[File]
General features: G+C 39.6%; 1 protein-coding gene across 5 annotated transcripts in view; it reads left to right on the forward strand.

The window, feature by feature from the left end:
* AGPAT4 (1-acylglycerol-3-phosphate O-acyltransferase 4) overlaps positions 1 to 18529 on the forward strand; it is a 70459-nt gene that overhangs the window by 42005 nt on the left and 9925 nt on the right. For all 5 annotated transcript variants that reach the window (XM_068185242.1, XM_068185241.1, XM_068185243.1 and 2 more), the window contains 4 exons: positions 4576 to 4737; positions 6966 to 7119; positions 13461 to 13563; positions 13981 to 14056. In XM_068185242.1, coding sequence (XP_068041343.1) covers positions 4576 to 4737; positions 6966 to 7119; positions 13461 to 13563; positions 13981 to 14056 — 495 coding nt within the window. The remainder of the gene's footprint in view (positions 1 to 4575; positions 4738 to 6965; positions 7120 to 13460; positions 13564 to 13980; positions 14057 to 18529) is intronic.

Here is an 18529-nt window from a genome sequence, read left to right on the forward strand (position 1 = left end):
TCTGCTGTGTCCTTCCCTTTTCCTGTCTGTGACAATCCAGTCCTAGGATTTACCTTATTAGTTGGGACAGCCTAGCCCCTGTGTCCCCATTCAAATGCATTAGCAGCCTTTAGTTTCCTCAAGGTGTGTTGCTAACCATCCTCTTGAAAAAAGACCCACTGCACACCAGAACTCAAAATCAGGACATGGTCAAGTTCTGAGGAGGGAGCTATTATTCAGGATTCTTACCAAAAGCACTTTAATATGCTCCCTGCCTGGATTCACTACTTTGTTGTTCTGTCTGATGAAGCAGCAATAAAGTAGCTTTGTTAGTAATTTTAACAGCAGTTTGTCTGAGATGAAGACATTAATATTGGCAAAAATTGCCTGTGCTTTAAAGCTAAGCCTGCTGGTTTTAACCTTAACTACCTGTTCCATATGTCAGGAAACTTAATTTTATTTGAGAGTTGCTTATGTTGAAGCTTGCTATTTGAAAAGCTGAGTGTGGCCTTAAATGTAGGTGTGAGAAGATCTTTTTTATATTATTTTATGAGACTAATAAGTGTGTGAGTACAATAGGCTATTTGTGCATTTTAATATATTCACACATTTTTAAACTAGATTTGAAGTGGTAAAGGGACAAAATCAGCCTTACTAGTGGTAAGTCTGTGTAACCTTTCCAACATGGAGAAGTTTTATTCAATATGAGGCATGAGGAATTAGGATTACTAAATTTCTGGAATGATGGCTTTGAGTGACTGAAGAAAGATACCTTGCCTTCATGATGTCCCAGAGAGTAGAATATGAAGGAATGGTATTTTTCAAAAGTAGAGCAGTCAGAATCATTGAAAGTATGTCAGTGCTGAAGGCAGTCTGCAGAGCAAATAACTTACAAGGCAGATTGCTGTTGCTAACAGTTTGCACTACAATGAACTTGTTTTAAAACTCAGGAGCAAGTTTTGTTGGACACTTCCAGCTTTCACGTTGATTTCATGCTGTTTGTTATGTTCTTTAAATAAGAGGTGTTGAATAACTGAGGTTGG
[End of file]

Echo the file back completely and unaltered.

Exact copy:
General features: G+C 39.6%; 1 protein-coding gene across 5 annotated transcripts in view; it reads left to right on the forward strand.

The window, feature by feature from the left end:
* AGPAT4 (1-acylglycerol-3-phosphate O-acyltransferase 4) overlaps positions 1 to 18529 on the forward strand; it is a 70459-nt gene that overhangs the window by 42005 nt on the left and 9925 nt on the right. For all 5 annotated transcript variants that reach the window (XM_068185242.1, XM_068185241.1, XM_068185243.1 and 2 more), the window contains 4 exons: positions 4576 to 4737; positions 6966 to 7119; positions 13461 to 13563; positions 13981 to 14056. In XM_068185242.1, coding sequence (XP_068041343.1) covers positions 4576 to 4737; positions 6966 to 7119; positions 13461 to 13563; positions 13981 to 14056 — 495 coding nt within the window. The remainder of the gene's footprint in view (positions 1 to 4575; positions 4738 to 6965; positions 7120 to 13460; positions 13564 to 13980; positions 14057 to 18529) is intronic.

Here is an 18529-nt window from a genome sequence, read left to right on the forward strand (position 1 = left end):
TCTGCTGTGTCCTTCCCTTTTCCTGTCTGTGACAATCCAGTCCTAGGATTTACCTTATTAGTTGGGACAGCCTAGCCCCTGTGTCCCCATTCAAATGCATTAGCAGCCTTTAGTTTCCTCAAGGTGTGTTGCTAACCATCCTCTTGAAAAAAGACCCACTGCACACCAGAACTCAAAATCAGGACATGGTCAAGTTCTGAGGAGGGAGCTATTATTCAGGATTCTTACCAAAAGCACTTTAATATGCTCCCTGCCTGGATTCACTACTTTGTTGTTCTGTCTGATGAAGCAGCAATAAAGTAGCTTTGTTAGTAATTTTAACAGCAGTTTGTCTGAGATGAAGACATTAATATTGGCAAAAATTGCCTGTGCTTTAAAGCTAAGCCTGCTGGTTTTAACCTTAACTACCTGTTCCATATGTCAGGAAACTTAATTTTATTTGAGAGTTGCTTATGTTGAAGCTTGCTATTTGAAAAGCTGAGTGTGGCCTTAAATGTAGGTGTGAGAAGATCTTTTTTATATTATTTTATGAGACTAATAAGTGTGTGAGTACAATAGGCTATTTGTGCATTTTAATATATTCACACATTTTTAAACTAGATTTGAAGTGGTAAAGGGACAAAATCAGCCTTACTAGTGGTAAGTCTGTGTAACCTTTCCAACATGGAGAAGTTTTATTCAATATGAGGCATGAGGAATTAGGATTACTAAATTTCTGGAATGATGGCTTTGAGTGACTGAAGAAAGATACCTTGCCTTCATGATGTCCCAGAGAGTAGAATATGAAGGAATGGTATTTTTCAAAAGTAGAGCAGTCAGAATCATTGAAAGTATGTCAGTGCTGAAGGCAGTCTGCAGAGCAAATAACTTACAAGGCAGATTGCTGTTGCTAACAGTTTGCACTACAATGAACTTGTTTTAAAACTCAGGAGCAAGTTTTGTTGGACACTTCCAGCTTTCACGTTGATTTCATGCTGTTTGTTATGTTCTTTAAATAAGAGGTGTTGAATAACTGAGGTTGG